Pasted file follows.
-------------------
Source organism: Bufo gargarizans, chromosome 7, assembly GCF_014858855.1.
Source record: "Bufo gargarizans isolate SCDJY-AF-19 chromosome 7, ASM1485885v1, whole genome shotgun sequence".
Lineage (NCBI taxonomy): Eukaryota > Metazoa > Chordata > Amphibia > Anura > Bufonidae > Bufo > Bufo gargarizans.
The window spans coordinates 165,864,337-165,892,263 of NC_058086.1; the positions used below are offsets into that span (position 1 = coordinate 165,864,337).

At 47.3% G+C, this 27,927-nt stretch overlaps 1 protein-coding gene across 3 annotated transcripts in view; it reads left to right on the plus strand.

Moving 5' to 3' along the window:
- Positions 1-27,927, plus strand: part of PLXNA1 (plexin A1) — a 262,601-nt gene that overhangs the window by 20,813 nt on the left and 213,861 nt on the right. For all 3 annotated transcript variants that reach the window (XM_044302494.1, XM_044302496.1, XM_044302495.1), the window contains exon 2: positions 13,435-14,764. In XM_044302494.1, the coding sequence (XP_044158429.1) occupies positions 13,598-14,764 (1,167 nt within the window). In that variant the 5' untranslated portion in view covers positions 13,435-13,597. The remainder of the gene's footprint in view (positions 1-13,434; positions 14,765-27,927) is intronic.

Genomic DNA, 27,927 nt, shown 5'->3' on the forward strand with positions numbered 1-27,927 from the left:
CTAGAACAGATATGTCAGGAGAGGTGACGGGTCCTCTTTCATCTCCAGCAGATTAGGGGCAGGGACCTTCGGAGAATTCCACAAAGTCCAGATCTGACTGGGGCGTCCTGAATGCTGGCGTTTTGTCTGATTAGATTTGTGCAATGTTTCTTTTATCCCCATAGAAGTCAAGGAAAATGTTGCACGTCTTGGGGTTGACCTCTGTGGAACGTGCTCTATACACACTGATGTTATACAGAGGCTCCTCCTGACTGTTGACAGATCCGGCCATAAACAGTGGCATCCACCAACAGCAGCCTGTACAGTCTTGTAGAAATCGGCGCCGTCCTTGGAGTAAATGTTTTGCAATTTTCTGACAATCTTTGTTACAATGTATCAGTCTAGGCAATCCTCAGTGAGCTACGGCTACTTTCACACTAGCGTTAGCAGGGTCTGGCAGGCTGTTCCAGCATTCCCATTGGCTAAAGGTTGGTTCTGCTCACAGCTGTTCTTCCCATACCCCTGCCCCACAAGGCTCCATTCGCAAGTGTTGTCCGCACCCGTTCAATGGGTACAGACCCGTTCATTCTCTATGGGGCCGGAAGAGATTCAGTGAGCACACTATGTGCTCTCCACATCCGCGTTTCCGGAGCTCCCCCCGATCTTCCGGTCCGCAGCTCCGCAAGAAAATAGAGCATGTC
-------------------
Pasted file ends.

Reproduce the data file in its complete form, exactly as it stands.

Source organism: Bufo gargarizans, chromosome 7, assembly GCF_014858855.1.
Source record: "Bufo gargarizans isolate SCDJY-AF-19 chromosome 7, ASM1485885v1, whole genome shotgun sequence".
Lineage (NCBI taxonomy): Eukaryota > Metazoa > Chordata > Amphibia > Anura > Bufonidae > Bufo > Bufo gargarizans.
The window spans coordinates 165,864,337-165,892,263 of NC_058086.1; the positions used below are offsets into that span (position 1 = coordinate 165,864,337).

At 47.3% G+C, this 27,927-nt stretch overlaps 1 protein-coding gene across 3 annotated transcripts in view; it reads left to right on the plus strand.

Moving 5' to 3' along the window:
- Positions 1-27,927, plus strand: part of PLXNA1 (plexin A1) — a 262,601-nt gene that overhangs the window by 20,813 nt on the left and 213,861 nt on the right. For all 3 annotated transcript variants that reach the window (XM_044302494.1, XM_044302496.1, XM_044302495.1), the window contains exon 2: positions 13,435-14,764. In XM_044302494.1, the coding sequence (XP_044158429.1) occupies positions 13,598-14,764 (1,167 nt within the window). In that variant the 5' untranslated portion in view covers positions 13,435-13,597. The remainder of the gene's footprint in view (positions 1-13,434; positions 14,765-27,927) is intronic.

Genomic DNA, 27,927 nt, shown 5'->3' on the forward strand with positions numbered 1-27,927 from the left:
CTAGAACAGATATGTCAGGAGAGGTGACGGGTCCTCTTTCATCTCCAGCAGATTAGGGGCAGGGACCTTCGGAGAATTCCACAAAGTCCAGATCTGACTGGGGCGTCCTGAATGCTGGCGTTTTGTCTGATTAGATTTGTGCAATGTTTCTTTTATCCCCATAGAAGTCAAGGAAAATGTTGCACGTCTTGGGGTTGACCTCTGTGGAACGTGCTCTATACACACTGATGTTATACAGAGGCTCCTCCTGACTGTTGACAGATCCGGCCATAAACAGTGGCATCCACCAACAGCAGCCTGTACAGTCTTGTAGAAATCGGCGCCGTCCTTGGAGTAAATGTTTTGCAATTTTCTGACAATCTTTGTTACAATGTATCAGTCTAGGCAATCCTCAGTGAGCTACGGCTACTTTCACACTAGCGTTAGCAGGGTCTGGCAGGCTGTTCCAGCATTCCCATTGGCTAAAGGTTGGTTCTGCTCACAGCTGTTCTTCCCATACCCCTGCCCCACAAGGCTCCATTCGCAAGTGTTGTCCGCACCCGTTCAATGGGTACAGACCCGTTCATTCTCTATGGGGCCGGAAGAGATTCAGTGAGCACACTATGTGCTCTCCACATCCGCGTTTCCGGAGCTCCCCCCGATCTTCCGGTCCGCAGCTCCGCAAGAAAATAGAGCATGTC